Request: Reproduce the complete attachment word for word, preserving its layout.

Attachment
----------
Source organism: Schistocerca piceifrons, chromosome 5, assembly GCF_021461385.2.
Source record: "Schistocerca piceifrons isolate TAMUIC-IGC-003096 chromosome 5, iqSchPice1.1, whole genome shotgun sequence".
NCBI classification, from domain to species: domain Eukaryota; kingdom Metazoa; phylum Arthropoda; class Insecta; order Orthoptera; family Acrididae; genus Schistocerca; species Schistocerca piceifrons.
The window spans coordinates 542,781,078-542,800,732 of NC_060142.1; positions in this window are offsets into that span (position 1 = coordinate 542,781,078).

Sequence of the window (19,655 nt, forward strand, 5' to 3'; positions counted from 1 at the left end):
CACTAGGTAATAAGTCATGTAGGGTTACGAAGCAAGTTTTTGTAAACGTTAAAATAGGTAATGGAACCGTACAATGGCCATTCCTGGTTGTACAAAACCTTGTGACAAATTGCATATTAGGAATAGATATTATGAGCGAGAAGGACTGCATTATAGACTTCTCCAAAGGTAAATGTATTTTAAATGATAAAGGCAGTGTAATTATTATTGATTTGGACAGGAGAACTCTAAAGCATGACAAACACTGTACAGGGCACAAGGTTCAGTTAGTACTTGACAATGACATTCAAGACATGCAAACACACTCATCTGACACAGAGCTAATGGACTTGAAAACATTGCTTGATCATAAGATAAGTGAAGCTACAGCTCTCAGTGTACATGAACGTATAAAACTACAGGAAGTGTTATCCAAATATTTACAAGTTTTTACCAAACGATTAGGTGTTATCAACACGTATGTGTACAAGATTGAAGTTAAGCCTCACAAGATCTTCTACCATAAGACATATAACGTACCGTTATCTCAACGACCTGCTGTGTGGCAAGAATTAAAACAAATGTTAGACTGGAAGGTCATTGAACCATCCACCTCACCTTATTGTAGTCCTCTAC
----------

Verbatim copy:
Source organism: Schistocerca piceifrons, chromosome 5, assembly GCF_021461385.2.
Source record: "Schistocerca piceifrons isolate TAMUIC-IGC-003096 chromosome 5, iqSchPice1.1, whole genome shotgun sequence".
NCBI classification, from domain to species: domain Eukaryota; kingdom Metazoa; phylum Arthropoda; class Insecta; order Orthoptera; family Acrididae; genus Schistocerca; species Schistocerca piceifrons.
The window spans coordinates 542,781,078-542,800,732 of NC_060142.1; positions in this window are offsets into that span (position 1 = coordinate 542,781,078).

Sequence of the window (19,655 nt, forward strand, 5' to 3'; positions counted from 1 at the left end):
CACTAGGTAATAAGTCATGTAGGGTTACGAAGCAAGTTTTTGTAAACGTTAAAATAGGTAATGGAACCGTACAATGGCCATTCCTGGTTGTACAAAACCTTGTGACAAATTGCATATTAGGAATAGATATTATGAGCGAGAAGGACTGCATTATAGACTTCTCCAAAGGTAAATGTATTTTAAATGATAAAGGCAGTGTAATTATTATTGATTTGGACAGGAGAACTCTAAAGCATGACAAACACTGTACAGGGCACAAGGTTCAGTTAGTACTTGACAATGACATTCAAGACATGCAAACACACTCATCTGACACAGAGCTAATGGACTTGAAAACATTGCTTGATCATAAGATAAGTGAAGCTACAGCTCTCAGTGTACATGAACGTATAAAACTACAGGAAGTGTTATCCAAATATTTACAAGTTTTTACCAAACGATTAGGTGTTATCAACACGTATGTGTACAAGATTGAAGTTAAGCCTCACAAGATCTTCTACCATAAGACATATAACGTACCGTTATCTCAACGACCTGCTGTGTGGCAAGAATTAAAACAAATGTTAGACTGGAAGGTCATTGAACCATCCACCTCACCTTATTGTAGTCCTCTAC